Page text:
Waʿaz Mubarak 6

7th Moharram al-Haraam, 1439 – Reflections

All pursuits require a considered path, a tried and tested route, to reach its end. Taking this route requires training and practice and what the shariʿah gharaaʾ does is provide the training and practice to go from being human to being angelic. The training and practice in language acquisition, specifically Arabic, refer to subjects from Aljamea-tus-Saifiyah’s curriculum known as tadreeb and tamreen.

The pathway, this route to achievement, is laid out in the first surah revealed to Rasulullah SAW, al-Iqra, which begins:

‘Read! Read in the name of thy Lord who created. Created man from a clot of blood. Read, and thy Lord is virtuous. He that taught by the pen. Taught man that which he knew not.’

The path begins by invoking Allah’s name. In this waʿaz mubarak, Maulana al-Minʿaam TUS described the ensuing balance, of tenderness and firmness, that are needed to be successful in life and in faith. Tenderness being another definition of the word tamreen. The bayaan mubarak explored themes of tamreen: tenderness as well as practice and training, all while highlighting the pre-eminence of Awliya Allah AS with relation to these concepts, particularly Maulatona Fatema AS.

Maulana Ali AS was, on the one hand, so steadfast in his faith that he would sacrifice body and wealth for it. Yet his tenderness of heart was such that he would weep and lament through nights of worship in order to gather a repository of goodwill for his followers and their journeys to the Hereafter.

Maulatona Fatema AS had, on the one hand, a physical will that was unshakeable as she rose from the debris of the door that crushed her, taking the life of her unborn shahzada, and pursued the assailants who had taken Maulana Ali AS away by force. Yet on the other hand she lay awake through nights weeping tears for the salvation of her adherents from hellfire.

Imams Hasan and Husain AS were bestowed with two qualities each, one epitomizing their firmness and one their tenderness. Imam Hasan AS was endowed with gentility and solemnity, Imam HusainAS with courage and generosity.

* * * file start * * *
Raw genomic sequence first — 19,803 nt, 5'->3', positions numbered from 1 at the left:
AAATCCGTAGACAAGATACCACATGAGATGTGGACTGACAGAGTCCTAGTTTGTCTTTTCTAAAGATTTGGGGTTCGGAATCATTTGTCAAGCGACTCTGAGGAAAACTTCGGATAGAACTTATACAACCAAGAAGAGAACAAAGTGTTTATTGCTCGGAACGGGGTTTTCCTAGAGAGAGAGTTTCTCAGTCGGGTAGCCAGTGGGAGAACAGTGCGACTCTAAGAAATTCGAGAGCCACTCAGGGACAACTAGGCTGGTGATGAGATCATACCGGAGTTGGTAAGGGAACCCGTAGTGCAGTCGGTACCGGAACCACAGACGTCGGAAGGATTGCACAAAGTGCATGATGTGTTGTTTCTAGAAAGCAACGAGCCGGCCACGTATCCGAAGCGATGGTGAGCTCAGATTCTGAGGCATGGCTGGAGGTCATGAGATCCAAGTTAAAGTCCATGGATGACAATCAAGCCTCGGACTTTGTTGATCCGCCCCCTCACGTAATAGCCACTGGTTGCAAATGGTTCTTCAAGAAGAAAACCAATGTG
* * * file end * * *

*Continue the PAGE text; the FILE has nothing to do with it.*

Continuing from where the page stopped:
For a Mumin, therefore, this balance of firm and tender qualities is essential. In these days of Ashara Mubaraka we are solidifying and strengthening our faith through the tenderness of the tears we shed upon Imam Husain AS. As Syedna Taher Saifuddin RA writes in eulogy of Imam Husain AS:

He was in faith most firm, deeply founded

He was in his nature a person of empathy and tenderness.

The Duʿat Mutlaqeen have nurtured the Dawat in this way: firm upon the faith and tender upon Mumineen. When one studies the alqaab and names of the Duʿat they find that every single laqab ends with ‘deen’ whilst the prefix word differs. So the third al-dai al-mutlaq is Syedna Hatim Mohyiddin (muhy al-dīn), the giver of life to the faith while the 19th dai is Imauddin (ʿimād al-dīn), the support of the faith.

Syedna Hatim RA, at a time of immense difficulty, nurtured the fields of Dawat and the souls of Mumineen with love and tenderness such that Syedna Ali bin Mohammed al-Waleed RA wrote of him in verse:

I testify that you are unique, singular, a sovereign.

You bequeathed life to us and then you gave us guidance.

Syedna Idris Imaduddin RA composed many works which today capture the history of Dawat and support the authenticity and veracity of Fatimi history and its faith. As an example, Syedna Saifuddin TUS told us that there was a view that was propagated that wailing and lament upon Imam Husain AS were an innovation by the Duʿat of Hindustan. One only has to show them Syedna Idris’s RA eulogy to Husain Imam AS, “Huznun azaba jawanihi wa fuʿaadi”, to disprove this claim. (Grief has melted my body and heart and sent my tears streaming like a river in a valley).

The third example of how the names of Duʿat epitomized their eras is of Syedna Taher Saifuddin RA. The sword (saif) of the faith vanquished all enemies, fighting twenty-eight major battles in the courts in defense of the Dawat, similar to the number of major battles fought by Nabi Mohammed SAW. Then there came Syedna Mohammed Burhanuddin RA who was the proof (burhan) of the faith as his janaza mubaraka melted the hearts of every Mumin.

Training and practice have to be done according to human nature and Syedna al-Dai al-Ajal TUS portrayed several facets of this nature for us today, particularly the method of teaching children at various ages. Very young children require a firmness of hand and discipline, they have to be watched over carefully. This does not, however, entail the use of physical force or intimidation through any means. At this young age children learn things as they are taught to them and are not given meanings or reasons. A parent teaches his or her child Allah’s name and that of Panjatan Paak SA. They will teach the child salawaat but when doing so they will not explain the grammatical reason for why it is Mohammedin and not Mohammedun.